Heading into Saturday’s game, there was uncertainty around which version of the No. 19 Michigan men’s lacrosse team would show up to play. Would it be the one that rattled off seven straight wins to start the season behind a high-powered attack and stingy defense? Or the sloppy, low-energy team that had been overwhelmed by Harvard the week prior?
It turned out to be the latter.
The Wolverines (7-2 overall) fell to No. 16 Notre Dame (2-3), 12-7, picking up their second consecutive loss. Michigan put up a fight at the defensive end, with sophomore goaltender Shane Carr tallying 17 saves, but its offense — once thought to be among the best in the nation — disappeared, putting little pressure on the Irish for all 60 minutes.
“We weren’t the hungrier team,” Michigan coach Kevin Conry said. “(Notre Dame) came in and had been playing really strong competition but falling short, and we had been playing relatively easy competition. They physically set the tone for the game and we got pushed around.”
The Wolverines did get pushed around by the strong Irish defense, but were competitive early, leading 3-2 at the end of the first quarter. Their own defense looked disciplined, and on offense, sophomore attacker Michael Boehm set up freshman attacker Ryan Cohen with a pass into traffic for their first goal, then put one in himself on the next offensive possession. Michigan appeared comfortable and seemed ready to hang with Notre Dame for the rest of the game.
That all changed in the second quarter.
The Wolverines gave up six unanswered goals, and they couldn’t fend off the patient Notre Dame offense that held the ball for the vast majority of the period. Another strong outing from Carr wasn’t enough to keep the Wolverines in the game.
At the other end, Michigan’s attack struggled to create open looks and couldn’t put shots on net. Going into halftime, it had been out shot 31-17.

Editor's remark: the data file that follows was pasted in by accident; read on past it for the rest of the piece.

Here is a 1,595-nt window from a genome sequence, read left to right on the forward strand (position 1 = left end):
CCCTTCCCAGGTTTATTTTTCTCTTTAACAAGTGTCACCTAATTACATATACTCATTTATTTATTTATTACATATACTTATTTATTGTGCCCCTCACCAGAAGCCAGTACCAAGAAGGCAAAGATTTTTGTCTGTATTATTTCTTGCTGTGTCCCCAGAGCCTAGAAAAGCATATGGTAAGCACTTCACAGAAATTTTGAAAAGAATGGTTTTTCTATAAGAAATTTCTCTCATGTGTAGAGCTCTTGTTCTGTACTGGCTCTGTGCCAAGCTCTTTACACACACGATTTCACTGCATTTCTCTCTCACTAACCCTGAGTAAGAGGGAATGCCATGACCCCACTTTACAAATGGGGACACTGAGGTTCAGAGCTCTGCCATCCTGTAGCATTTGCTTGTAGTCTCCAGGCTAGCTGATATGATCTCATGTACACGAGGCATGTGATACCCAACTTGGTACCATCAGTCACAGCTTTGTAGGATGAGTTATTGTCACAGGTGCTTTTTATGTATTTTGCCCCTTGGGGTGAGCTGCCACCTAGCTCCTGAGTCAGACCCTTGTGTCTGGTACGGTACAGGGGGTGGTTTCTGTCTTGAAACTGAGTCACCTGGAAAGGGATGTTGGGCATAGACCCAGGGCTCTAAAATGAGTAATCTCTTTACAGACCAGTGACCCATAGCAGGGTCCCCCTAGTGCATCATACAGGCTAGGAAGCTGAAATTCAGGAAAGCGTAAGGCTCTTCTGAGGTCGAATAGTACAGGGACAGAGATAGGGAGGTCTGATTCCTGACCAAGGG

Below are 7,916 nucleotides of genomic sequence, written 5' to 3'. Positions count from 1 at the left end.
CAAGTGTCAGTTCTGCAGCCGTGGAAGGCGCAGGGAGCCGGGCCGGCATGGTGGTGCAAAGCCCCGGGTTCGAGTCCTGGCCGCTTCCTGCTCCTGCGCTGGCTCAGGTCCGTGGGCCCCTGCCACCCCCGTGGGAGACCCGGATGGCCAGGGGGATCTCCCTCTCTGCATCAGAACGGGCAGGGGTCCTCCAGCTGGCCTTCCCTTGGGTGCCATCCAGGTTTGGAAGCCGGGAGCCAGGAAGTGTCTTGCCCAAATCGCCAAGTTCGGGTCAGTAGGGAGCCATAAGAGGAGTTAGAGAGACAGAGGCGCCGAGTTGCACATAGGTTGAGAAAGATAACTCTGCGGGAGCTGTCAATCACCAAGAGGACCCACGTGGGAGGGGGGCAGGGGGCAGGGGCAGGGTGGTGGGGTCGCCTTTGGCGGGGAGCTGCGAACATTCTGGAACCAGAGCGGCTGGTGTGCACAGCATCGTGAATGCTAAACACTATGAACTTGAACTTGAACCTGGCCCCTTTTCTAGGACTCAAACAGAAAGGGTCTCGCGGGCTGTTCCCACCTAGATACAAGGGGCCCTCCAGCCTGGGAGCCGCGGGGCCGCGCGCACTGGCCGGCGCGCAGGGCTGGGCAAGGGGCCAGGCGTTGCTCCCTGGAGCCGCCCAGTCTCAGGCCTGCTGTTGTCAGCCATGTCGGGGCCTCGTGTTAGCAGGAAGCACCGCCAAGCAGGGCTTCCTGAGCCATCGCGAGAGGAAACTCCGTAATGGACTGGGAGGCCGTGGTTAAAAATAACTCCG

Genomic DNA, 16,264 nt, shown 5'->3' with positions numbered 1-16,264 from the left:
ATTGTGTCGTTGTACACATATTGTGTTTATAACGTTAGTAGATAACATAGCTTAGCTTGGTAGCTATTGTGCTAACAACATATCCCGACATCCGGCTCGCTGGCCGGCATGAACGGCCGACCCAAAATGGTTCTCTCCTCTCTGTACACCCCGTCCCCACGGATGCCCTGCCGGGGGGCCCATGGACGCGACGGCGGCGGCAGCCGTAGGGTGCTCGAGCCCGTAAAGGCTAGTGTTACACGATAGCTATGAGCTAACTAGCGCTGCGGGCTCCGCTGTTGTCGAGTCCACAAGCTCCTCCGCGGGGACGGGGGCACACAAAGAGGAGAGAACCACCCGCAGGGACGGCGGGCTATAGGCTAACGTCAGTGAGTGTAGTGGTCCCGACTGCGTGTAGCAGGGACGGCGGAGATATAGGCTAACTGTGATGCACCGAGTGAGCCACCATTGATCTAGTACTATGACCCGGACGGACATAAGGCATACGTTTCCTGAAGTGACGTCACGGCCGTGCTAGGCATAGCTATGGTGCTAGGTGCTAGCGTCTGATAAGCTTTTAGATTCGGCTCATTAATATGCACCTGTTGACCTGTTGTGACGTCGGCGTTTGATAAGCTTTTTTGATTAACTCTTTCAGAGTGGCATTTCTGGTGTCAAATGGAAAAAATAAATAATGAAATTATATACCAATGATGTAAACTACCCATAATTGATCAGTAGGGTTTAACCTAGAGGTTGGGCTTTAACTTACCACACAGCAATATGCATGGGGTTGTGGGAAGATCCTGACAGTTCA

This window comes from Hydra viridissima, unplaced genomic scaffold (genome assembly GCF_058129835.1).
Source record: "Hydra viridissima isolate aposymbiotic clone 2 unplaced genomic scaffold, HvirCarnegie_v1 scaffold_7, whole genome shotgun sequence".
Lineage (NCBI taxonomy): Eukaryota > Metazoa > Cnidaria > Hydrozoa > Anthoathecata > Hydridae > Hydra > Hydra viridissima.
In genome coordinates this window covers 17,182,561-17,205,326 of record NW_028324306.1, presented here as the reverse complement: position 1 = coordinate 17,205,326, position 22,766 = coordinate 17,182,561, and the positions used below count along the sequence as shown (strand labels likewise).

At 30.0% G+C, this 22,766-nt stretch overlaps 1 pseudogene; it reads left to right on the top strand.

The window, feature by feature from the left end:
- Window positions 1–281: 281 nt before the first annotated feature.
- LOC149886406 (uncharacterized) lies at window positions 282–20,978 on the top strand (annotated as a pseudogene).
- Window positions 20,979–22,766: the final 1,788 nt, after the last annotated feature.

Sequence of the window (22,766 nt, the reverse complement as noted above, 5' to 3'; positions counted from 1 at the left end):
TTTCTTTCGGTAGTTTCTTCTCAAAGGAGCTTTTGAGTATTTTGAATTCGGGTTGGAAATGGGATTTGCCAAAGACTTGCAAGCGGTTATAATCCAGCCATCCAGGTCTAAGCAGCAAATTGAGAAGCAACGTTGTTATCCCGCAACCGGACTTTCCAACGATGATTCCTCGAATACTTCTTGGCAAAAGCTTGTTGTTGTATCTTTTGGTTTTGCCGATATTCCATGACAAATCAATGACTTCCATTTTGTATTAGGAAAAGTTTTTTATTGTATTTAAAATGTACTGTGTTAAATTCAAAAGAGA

“I think if we had followed the game plan it would have looked more dialed,” Conry said. “It fell to the point where we gave up on dodges, then just moved the ball to the perimeter and started standing around. Early on we had quality looks but we just didn’t hammer the ball.
“We certainly had our opportunities but we just didn’t take advantage.”
Michigan saw more of those opportunities in the second half but couldn’t capitalize. Despite an uptick in shots — as well as a 16-7 edge in faceoffs — it struggled to make up ground.
Josh Zawada’s poor play contributed to the overall struggles. Despite coming into the game as the nation’s leading scorer, the junior attacker registered just one goal on eight shots. The goal came with under seven minutes left in the game to bring the Michigan deficit to six.
“When Josh is playing free, playing tough, and playing at a high level, we win,” Conry said. “And for two games he hasn’t.”
The loss certainly doesn’t rest entirely on Zawada’s shoulders, but his struggles highlight an alarming trend for the Wolverines — unreliability on offense.
“Right now we’re kind of in open tryout mode to see who wants to come out and give us a high ability to compete and to take ownership,” Conry said.
The message was clear: Michigan’s seven-game win streak now seems like a distant memory, and the Wolverines are now in dire need of a spark.